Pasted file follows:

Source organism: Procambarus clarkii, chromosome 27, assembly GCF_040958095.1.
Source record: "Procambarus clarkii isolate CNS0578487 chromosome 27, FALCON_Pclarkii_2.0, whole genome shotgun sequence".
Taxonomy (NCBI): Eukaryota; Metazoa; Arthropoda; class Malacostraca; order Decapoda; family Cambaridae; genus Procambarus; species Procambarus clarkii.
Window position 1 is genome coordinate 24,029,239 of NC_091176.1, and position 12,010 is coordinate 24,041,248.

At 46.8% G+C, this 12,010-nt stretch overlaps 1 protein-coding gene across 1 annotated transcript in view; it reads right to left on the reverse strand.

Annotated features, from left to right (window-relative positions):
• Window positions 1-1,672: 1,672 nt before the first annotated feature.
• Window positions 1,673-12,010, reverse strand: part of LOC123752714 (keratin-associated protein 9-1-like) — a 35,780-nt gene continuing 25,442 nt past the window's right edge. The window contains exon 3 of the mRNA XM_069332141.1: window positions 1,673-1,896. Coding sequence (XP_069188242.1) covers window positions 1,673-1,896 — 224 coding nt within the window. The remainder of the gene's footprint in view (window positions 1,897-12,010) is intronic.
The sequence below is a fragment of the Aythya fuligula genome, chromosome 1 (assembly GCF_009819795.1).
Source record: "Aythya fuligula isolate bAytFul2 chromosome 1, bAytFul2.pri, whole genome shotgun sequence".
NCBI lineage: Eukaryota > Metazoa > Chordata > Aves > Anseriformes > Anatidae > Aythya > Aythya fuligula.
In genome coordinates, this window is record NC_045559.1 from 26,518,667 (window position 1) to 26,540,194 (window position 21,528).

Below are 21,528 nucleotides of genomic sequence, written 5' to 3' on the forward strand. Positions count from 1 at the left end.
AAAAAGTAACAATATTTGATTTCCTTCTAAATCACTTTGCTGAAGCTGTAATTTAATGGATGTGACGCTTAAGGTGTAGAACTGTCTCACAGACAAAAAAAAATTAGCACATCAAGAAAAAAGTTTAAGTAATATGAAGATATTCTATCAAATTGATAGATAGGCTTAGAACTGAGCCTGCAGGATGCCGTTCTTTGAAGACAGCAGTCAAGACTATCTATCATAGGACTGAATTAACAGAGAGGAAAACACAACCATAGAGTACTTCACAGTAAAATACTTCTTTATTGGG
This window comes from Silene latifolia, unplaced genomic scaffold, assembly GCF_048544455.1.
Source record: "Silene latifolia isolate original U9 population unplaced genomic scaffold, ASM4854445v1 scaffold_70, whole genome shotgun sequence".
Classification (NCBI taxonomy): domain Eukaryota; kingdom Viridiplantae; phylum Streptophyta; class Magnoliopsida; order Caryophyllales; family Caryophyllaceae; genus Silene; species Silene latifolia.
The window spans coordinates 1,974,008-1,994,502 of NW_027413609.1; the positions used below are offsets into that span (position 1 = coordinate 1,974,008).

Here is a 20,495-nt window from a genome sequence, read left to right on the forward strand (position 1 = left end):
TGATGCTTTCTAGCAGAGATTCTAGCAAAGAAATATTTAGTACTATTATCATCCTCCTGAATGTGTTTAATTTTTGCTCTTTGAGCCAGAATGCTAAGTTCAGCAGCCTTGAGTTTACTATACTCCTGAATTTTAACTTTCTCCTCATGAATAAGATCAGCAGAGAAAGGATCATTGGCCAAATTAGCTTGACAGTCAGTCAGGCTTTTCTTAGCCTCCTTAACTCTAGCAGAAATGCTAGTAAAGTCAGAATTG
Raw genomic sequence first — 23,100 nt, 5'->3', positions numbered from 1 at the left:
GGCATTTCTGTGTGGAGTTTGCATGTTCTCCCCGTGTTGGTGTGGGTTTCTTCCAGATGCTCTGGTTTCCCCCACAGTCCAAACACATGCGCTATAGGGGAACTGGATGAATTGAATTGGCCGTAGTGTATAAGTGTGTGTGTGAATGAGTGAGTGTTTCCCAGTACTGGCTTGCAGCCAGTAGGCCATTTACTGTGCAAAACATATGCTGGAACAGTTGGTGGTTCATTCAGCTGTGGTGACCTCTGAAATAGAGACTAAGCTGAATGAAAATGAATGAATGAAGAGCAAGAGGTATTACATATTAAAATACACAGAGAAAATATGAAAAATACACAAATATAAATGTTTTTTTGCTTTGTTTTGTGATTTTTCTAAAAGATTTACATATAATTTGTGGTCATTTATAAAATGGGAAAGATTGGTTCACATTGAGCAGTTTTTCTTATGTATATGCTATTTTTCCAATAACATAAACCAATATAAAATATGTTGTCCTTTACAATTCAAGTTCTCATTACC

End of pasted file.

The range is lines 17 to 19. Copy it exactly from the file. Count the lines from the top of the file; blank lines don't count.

Classification (NCBI taxonomy): domain Eukaryota; kingdom Viridiplantae; phylum Streptophyta; class Magnoliopsida; order Caryophyllales; family Caryophyllaceae; genus Silene; species Silene latifolia.
The window spans coordinates 1,974,008-1,994,502 of NW_027413609.1; the positions used below are offsets into that span (position 1 = coordinate 1,974,008).

Here is a 20,495-nt window from a genome sequence, read left to right on the forward strand (position 1 = left end):